World Matchplay: Five talking points from Blackpool
By James Dielhenn
Last Updated: 25/07/16 1:16pm
Michael van Gerwen denied Phil Taylor a 16th World Matchplay title on Sunday night, but what did we learn from our week in Blackpool?
Blackpool is still Taylor's best bet
Taylor's hopes of ending his drab run without a trophy should remain centred around the World Matchplay, despite falling at the final hurdle on Sunday night. He has a stunning record at the tournament, with 15 titles since 1994 and just eight defeats in 101 matches in that time.
Blackpool is still the likeliest location for Taylor to end a major hoodoo that dates back to exactly two years ago, when he beat Van Gerwen in the 2014 Matchplay final. A lot has happened in those two years.
The concern is that, even on his favourite patch under a format that he has historically dominated, he is still chasing Van Gerwen's shadow. Will we ever see Taylor win another major?
MVG a tough nut to crack
Yet another trophy tells us nothing we did not already know about Van Gerwen's prodigious ability - he is on course to become darts' greatest ever player and even Taylor acknowledged his brilliance. But we did witness something about the Dutchman that doesn't crop up too often.
Taylor, perhaps realising that merely duking it out at the dartboard wouldn't favour him, dipped into his vast reservoir of knowledge and forced the crowd to help. His frequent encouragement of the clap made famous by Iceland at Euro 2016 was a clear ploy to interrupt Van Gerwen's concentration.
The Dutchman didn't budge. Taylor wouldn't give in - and still his less experienced foe gave him short shrift. Van Gerwen not only outplayed his rival, he out-thought him too.
Top four in a league of their own
There can be little argument about the pecking order of the world's top darts players at the moment. Rankings are unlikely to interest the players themselves, but the numbers are currently telling a story that can't be ignored.
Van Gerwen, Taylor, Gary Anderson and Adrian Lewis are significantly clear from the rest of the field as the top quartet at the oche. Their semi-final qualification in the Matchplay followed their appearance in the final four of the Premier League, while only Lewis missed the World Championship semi-finals.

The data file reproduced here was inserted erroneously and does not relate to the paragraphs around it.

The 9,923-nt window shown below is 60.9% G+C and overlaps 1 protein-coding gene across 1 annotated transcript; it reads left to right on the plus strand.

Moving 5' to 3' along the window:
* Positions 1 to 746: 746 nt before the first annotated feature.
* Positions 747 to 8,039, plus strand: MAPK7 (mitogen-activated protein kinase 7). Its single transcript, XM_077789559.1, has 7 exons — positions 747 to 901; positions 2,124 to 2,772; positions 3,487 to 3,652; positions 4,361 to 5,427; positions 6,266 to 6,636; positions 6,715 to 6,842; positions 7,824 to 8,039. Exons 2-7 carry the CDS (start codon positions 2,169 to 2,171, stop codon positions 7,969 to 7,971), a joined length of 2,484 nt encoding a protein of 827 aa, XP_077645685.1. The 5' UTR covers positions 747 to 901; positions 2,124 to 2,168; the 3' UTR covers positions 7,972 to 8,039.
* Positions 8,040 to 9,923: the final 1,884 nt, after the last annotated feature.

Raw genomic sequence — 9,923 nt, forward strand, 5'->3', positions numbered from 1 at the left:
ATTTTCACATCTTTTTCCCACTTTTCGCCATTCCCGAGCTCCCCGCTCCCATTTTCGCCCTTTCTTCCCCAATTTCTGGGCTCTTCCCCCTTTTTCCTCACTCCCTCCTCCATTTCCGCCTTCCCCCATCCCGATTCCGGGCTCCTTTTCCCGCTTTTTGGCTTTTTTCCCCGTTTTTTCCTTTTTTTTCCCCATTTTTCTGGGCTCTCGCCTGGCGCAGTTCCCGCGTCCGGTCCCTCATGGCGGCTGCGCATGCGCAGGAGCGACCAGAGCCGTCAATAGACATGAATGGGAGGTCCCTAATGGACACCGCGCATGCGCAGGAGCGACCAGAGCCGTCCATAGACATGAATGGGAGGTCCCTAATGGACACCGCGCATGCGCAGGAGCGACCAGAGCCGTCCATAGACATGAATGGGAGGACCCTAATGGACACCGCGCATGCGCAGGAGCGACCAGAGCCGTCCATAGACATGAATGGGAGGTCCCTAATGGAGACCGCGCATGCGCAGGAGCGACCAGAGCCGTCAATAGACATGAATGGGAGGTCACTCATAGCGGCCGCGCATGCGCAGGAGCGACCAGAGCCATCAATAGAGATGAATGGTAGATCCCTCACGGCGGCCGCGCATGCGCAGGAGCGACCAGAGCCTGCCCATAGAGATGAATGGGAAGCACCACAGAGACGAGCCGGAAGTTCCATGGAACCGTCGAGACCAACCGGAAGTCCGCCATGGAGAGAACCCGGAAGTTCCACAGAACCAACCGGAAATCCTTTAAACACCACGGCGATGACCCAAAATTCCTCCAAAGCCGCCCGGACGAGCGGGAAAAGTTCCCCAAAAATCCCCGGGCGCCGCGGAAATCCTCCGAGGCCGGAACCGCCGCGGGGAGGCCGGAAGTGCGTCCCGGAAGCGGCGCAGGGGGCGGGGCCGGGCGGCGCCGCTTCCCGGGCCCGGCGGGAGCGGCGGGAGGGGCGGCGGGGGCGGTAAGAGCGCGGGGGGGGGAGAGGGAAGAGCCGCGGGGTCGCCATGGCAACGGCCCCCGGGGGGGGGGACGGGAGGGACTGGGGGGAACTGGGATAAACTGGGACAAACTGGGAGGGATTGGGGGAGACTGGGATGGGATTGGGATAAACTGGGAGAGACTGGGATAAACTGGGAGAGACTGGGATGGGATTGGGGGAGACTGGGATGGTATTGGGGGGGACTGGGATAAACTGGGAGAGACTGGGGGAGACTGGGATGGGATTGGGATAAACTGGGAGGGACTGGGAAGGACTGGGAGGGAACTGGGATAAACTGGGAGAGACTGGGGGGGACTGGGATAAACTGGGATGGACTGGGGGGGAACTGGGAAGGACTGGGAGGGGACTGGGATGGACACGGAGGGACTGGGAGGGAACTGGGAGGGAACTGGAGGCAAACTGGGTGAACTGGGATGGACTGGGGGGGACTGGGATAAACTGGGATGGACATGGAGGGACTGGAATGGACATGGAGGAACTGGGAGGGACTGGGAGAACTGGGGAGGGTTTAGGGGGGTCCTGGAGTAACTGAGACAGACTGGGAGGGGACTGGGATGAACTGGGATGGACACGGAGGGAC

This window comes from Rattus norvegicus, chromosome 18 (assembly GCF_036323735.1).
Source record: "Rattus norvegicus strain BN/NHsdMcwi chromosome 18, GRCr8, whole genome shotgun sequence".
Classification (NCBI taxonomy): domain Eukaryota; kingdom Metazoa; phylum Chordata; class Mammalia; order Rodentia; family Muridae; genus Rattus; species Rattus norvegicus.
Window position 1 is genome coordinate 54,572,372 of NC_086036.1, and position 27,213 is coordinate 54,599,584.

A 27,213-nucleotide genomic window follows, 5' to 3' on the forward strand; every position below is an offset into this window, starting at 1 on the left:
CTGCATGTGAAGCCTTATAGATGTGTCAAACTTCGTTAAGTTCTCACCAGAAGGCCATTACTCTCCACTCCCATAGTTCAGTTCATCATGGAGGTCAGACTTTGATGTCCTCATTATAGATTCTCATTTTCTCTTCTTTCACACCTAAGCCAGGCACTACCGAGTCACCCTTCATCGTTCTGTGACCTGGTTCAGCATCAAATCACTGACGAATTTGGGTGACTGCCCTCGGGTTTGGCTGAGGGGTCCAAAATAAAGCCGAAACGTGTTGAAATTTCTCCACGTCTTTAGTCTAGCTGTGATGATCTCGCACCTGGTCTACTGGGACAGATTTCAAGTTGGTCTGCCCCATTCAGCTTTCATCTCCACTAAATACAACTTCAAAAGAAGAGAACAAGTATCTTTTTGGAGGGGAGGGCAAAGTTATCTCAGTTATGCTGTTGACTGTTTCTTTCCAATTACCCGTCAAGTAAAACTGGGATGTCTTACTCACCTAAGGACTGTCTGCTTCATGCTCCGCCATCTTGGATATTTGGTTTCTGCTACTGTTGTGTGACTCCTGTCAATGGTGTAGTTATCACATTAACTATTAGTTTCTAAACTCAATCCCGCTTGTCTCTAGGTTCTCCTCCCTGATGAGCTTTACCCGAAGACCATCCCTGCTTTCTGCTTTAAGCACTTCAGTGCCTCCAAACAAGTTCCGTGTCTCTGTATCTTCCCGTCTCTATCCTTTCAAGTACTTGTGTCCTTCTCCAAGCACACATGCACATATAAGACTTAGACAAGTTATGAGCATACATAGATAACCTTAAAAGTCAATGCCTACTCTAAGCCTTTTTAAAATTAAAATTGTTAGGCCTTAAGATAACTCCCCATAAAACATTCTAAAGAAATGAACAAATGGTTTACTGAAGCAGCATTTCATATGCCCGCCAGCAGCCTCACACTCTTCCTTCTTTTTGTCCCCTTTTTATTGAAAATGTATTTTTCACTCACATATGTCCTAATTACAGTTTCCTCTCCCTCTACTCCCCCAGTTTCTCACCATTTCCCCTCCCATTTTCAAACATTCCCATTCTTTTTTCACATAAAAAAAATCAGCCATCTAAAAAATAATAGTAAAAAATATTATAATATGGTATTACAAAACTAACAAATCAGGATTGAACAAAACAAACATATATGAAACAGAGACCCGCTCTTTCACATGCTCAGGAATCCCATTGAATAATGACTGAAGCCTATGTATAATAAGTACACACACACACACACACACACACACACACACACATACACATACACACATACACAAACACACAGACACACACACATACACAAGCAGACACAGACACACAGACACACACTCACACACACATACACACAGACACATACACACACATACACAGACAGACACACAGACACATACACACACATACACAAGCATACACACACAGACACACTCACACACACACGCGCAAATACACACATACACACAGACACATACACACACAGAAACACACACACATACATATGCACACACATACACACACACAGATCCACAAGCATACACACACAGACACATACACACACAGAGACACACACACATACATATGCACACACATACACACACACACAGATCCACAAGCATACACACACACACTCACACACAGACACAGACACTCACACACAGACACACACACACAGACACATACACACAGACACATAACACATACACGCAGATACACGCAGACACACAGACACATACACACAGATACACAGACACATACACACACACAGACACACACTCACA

The likes of Peter Wright and James Wade might be able to defeat anyone on their best day, but consistently the top four form their own elite group.
Yesterday's heroes always welcome
An entertaining run by 'The Bronzed Adonis' Steve Beaton was one of the highlights of the week in Blackpool, proving that there's nothing quite like a feel-good factor.
Beaton, the 1996 world champion, rolled back the years and forced Anderson into some very nervous moments during their quarter-final. Beaton, ultimately, was sent packing but he represented a reminder that, in the entertaining world of darts, champions from previous generations are always capable of flirting with a comeback.
Big names are never safe
The Matchplay saw three established players crash out at the very first hurdle, proving that the standard of the world's top 32 players is constantly improving.
Wade, Raymond van Barneveld and Jelle Klaasen were surprisingly kicked through the exit door shortly after they had unpacked their bags at the seaside town. Mervyn King, Brendan Dolan and Beaton, respectively, were responsible for the upsets suggesting we should always keep an eye on players outside of the PDC's top ranks.